Remembering America’s Drive-in Movie Theaters

11 Dec
Remembering America’s Drive-in Movie Theaters

On this day in 1933, eager motorists park their automobiles on the grounds of Park-In Theaters, the first-ever drive-in movie theater, located on Crescent Boulevard in Camden, New Jersey.

Park-In Theaters–the term “drive-in” came to be widely used only later–was the brainchild of Richard Hollingshead, a movie fan and a sales manager at his father’s company, Whiz Auto Products, in Camden. Reportedly inspired by his mother’s struggle to sit comfortably in traditional movie theater seats, Hollingshead came up with the idea of an open-air theater where patrons watched movies in the comfort of their own automobiles. He then experimented in the driveway of his own house with different projection and sound techniques, mounting a 1928 Kodak projector on the hood of his car, pinning a screen to some trees, and placing a radio behind the screen for sound. He also tested ways to guard against rain and other inclement weather, and devised the ideal spacing arrangement for a number of cars so that all would have a view of the screen.

The young entrepreneur received a patent for the concept in May of 1933 and opened Park-In Theaters, Inc. less than a month later, with an initial investment of $30,000. Advertising it as entertainment for the whole family, Hollingshead charged 25 cents per car and 25 cents per person, with no group paying more than one dollar. The idea caught on, and after Hollingshead’s patent was overturned in 1949, drive-in theaters began popping up all over the country. One of the largest was the All-Weather Drive-In of Copiague, New York, which featured parking space for 2,500 cars, a kid’s playground and a full service restaurant, all on a 28-acre lot.

Drive-in theaters showed mostly B-movies–that is, not Hollywood’s finest fare–but some theaters featured the same movies that played in regular theaters. The initially poor sound quality–Hollingshead had mounted three speakers manufactured by RCA Victor near the screen–improved, and later technology made it possible for each car’s to play the movie’s soundtrack through its FM radio. The popularity of the drive-in spiked after World War II and reached its heyday in the late 1950s to mid-60s, with some 5,000 theaters across the country. Drive-ins became an icon of American culture, and a typical weekend destination not just for parents and children but also for teenage couples seeking some privacy. Since then, however, the rising price of real estate, especially in suburban areas, combined with the growing numbers of walk-in theaters and the rise of video rentals to curb the growth of the drive-in industry. Today, fewer than 500 drive-in theaters survive in the United States.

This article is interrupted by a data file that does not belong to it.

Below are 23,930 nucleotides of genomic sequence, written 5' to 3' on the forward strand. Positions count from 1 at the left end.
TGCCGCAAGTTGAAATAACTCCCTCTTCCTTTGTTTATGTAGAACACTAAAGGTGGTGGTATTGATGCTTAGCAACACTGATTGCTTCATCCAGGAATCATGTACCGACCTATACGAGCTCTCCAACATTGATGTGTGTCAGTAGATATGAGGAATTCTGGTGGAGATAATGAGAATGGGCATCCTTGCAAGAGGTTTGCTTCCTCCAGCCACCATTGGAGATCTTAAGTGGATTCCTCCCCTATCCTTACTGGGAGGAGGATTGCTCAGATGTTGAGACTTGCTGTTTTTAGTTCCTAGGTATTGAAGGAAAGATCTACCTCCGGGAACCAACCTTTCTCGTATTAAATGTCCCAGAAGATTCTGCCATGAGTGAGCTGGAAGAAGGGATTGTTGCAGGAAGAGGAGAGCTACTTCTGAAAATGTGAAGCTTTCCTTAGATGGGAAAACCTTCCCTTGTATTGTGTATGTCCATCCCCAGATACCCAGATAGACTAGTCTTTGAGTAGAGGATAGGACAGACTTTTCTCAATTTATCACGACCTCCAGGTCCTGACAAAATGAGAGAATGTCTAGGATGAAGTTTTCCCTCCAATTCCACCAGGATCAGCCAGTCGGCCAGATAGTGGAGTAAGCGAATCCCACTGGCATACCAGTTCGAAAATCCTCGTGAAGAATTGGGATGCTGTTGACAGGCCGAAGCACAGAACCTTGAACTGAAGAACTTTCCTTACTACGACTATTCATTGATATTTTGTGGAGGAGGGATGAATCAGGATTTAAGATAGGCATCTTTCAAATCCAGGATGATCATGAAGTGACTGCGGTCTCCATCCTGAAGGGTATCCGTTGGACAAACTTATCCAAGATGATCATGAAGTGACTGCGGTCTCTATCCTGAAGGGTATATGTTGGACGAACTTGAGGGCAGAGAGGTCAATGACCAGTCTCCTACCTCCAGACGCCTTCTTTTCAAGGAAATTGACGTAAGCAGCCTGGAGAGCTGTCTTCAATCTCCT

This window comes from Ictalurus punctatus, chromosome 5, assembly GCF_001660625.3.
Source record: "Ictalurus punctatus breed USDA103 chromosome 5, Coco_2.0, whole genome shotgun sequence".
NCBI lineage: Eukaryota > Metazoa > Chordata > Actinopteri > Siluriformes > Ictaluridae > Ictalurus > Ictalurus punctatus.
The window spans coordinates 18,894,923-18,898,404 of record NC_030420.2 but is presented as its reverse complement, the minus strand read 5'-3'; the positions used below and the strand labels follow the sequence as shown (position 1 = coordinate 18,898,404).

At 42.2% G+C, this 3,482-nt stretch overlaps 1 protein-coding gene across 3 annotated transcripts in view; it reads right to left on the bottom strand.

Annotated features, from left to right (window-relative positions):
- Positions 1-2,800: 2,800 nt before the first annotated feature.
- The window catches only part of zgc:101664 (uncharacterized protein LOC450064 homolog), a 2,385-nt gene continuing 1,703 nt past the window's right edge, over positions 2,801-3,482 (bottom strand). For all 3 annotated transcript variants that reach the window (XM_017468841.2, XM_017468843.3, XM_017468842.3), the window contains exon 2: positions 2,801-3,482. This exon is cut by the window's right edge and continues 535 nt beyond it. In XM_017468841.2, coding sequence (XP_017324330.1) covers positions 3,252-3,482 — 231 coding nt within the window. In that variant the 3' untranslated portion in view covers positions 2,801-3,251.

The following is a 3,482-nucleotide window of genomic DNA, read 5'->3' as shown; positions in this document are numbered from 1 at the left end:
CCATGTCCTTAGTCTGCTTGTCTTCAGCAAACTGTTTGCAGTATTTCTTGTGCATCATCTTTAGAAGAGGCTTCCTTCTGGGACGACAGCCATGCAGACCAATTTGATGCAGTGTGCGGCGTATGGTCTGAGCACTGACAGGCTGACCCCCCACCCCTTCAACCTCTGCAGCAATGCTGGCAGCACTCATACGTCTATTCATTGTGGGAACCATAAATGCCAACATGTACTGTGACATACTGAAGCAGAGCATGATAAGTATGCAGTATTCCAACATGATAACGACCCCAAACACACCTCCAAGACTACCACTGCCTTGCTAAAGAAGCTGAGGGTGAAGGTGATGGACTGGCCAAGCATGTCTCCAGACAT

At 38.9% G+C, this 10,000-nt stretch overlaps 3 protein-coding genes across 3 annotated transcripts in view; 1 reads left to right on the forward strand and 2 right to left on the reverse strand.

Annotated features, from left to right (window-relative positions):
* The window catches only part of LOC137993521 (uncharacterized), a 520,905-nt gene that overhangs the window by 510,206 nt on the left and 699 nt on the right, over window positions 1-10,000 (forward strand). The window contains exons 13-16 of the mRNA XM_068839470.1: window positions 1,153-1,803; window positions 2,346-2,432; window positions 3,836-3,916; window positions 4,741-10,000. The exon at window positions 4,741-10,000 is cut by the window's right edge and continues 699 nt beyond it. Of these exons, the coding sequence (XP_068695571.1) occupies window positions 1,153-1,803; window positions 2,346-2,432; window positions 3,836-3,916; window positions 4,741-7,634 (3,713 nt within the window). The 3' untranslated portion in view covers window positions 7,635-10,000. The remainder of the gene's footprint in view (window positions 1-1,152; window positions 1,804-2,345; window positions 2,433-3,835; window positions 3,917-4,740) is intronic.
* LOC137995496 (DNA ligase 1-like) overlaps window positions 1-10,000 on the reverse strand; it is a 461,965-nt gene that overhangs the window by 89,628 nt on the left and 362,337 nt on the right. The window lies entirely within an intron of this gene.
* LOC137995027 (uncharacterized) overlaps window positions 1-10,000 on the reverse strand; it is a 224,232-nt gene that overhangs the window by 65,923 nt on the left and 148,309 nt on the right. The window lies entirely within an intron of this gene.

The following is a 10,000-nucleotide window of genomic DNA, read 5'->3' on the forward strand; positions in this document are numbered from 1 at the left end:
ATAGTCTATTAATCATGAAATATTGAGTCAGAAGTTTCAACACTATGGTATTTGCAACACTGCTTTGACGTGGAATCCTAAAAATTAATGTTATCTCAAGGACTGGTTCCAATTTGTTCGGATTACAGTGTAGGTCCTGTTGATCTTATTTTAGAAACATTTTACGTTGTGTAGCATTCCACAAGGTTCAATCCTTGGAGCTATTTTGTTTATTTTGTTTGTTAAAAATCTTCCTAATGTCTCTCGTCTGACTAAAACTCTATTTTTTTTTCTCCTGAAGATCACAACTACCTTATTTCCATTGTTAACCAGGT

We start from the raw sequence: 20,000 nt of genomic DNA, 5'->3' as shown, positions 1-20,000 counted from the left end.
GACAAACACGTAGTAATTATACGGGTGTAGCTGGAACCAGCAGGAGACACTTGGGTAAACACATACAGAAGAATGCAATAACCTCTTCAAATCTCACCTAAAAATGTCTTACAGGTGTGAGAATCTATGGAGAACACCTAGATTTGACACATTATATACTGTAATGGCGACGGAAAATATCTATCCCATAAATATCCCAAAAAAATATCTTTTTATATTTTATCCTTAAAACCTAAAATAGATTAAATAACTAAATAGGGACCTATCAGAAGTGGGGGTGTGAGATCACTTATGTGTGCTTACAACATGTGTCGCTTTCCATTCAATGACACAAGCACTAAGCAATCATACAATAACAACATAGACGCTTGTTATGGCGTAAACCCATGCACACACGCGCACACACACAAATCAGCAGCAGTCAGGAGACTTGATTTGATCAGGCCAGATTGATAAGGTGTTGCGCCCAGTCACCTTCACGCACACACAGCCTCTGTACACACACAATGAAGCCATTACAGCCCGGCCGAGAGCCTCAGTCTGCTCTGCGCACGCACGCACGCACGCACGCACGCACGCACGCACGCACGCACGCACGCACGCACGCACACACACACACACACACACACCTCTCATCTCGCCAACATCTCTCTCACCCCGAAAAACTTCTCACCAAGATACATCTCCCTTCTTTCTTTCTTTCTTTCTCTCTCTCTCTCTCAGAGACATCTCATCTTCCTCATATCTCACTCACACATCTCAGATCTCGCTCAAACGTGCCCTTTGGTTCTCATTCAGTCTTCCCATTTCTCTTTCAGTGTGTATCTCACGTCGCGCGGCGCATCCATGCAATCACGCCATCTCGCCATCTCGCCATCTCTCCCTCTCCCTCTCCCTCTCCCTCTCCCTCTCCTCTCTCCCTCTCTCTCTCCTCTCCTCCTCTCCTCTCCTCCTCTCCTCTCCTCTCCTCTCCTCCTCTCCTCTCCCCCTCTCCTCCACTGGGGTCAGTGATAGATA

Posted by on MonAmerica/Los_Angeles2017-12-11T09:38:33+00:00America/Los_Angeles12bAmerica/Los_AngelesMon, 11 Dec 2017 09:38:33 +0000 31, in nostalgic


10 responses to “Remembering America’s Drive-in Movie Theaters


    MonAmerica/Los_Angeles2018-01-08T18:31:07+00:00America/Los_Angeles01bAmerica/Los_AngelesMon, 08 Jan 2018 18:31:07 +0000 31, at 0:00

    I live about 7/10ths of a mile from one of the surviving Drive-in Theaters.

    Liked by 1 person


    MonAmerica/Los_Angeles2018-01-08T19:24:18+00:00America/Los_Angeles01bAmerica/Los_AngelesMon, 08 Jan 2018 19:24:18 +0000 31, at 0:00

    I “spotlighted” two of your pages when posting this – Have missed you.

    Liked by 1 person

  3. America On Coffee

    MonAmerica/Los_Angeles2018-01-08T20:05:49+00:00America/Los_Angeles01bAmerica/Los_AngelesMon, 08 Jan 2018 20:05:49 +0000 31, at 0:00

    Wow! I remember when drive- in theaters were transformed into swap meets. 😕

    Liked by 1 person

  4. America On Coffee

    MonAmerica/Los_Angeles2018-01-08T20:11:46+00:00America/Los_Angeles01bAmerica/Los_AngelesMon, 08 Jan 2018 20:11:46 +0000 31, at 0:00

    Thank you very much!😆

    Liked by 1 person


    MonAmerica/Los_Angeles2018-01-08T20:15:59+00:00America/Los_Angeles01bAmerica/Los_AngelesMon, 08 Jan 2018 20:15:59 +0000 31, at 0:00

    For a few months of the year, this drive in doubles as one, then resumes business until the eve of Winter.

    Liked by 1 person


    MonAmerica/Los_Angeles2018-01-08T20:20:39+00:00America/Los_Angeles01bAmerica/Los_AngelesMon, 08 Jan 2018 20:20:39 +0000 31, at 0:00

    You’re welcome. Here’s a bit of offbeat nostalgia – Recall “Count Off” breakfast cereal? (NASA oriented)

    Liked by 1 person

  7. America On Coffee

    MonAmerica/Los_Angeles2018-01-08T20:25:05+00:00America/Los_Angeles01bAmerica/Los_AngelesMon, 08 Jan 2018 20:25:05 +0000 31, at 0:00

    Interesting. 😕

    Liked by 1 person

  8. America On Coffee

    MonAmerica/Los_Angeles2018-01-08T20:31:51+00:00America/Los_Angeles01bAmerica/Los_AngelesMon, 08 Jan 2018 20:31:51 +0000 31, at 0:00

    I loved it! But I was kind of looking for John Glenn. Silly me! 😃

    Liked by 1 person


    MonAmerica/Los_Angeles2018-01-08T20:39:39+00:00America/Los_Angeles01bAmerica/Los_AngelesMon, 08 Jan 2018 20:39:39 +0000 31, at 0:00

    Likely due to its date (1962) I think it was in ’63 when John Glenn made three orbits around the globe before re-entering; the “space race” was still in its infancy.

    Liked by 1 person

  10. America On Coffee

    MonAmerica/Los_Angeles2018-01-08T21:09:02+00:00America/Los_Angeles01bAmerica/Los_AngelesMon, 08 Jan 2018 21:09:02 +0000 31, at 0:00

    Agree. It was a big event in a world that was not so eventful, technological and faced-paced. I think i like the slower-paced world. 😕

    Liked by 1 person


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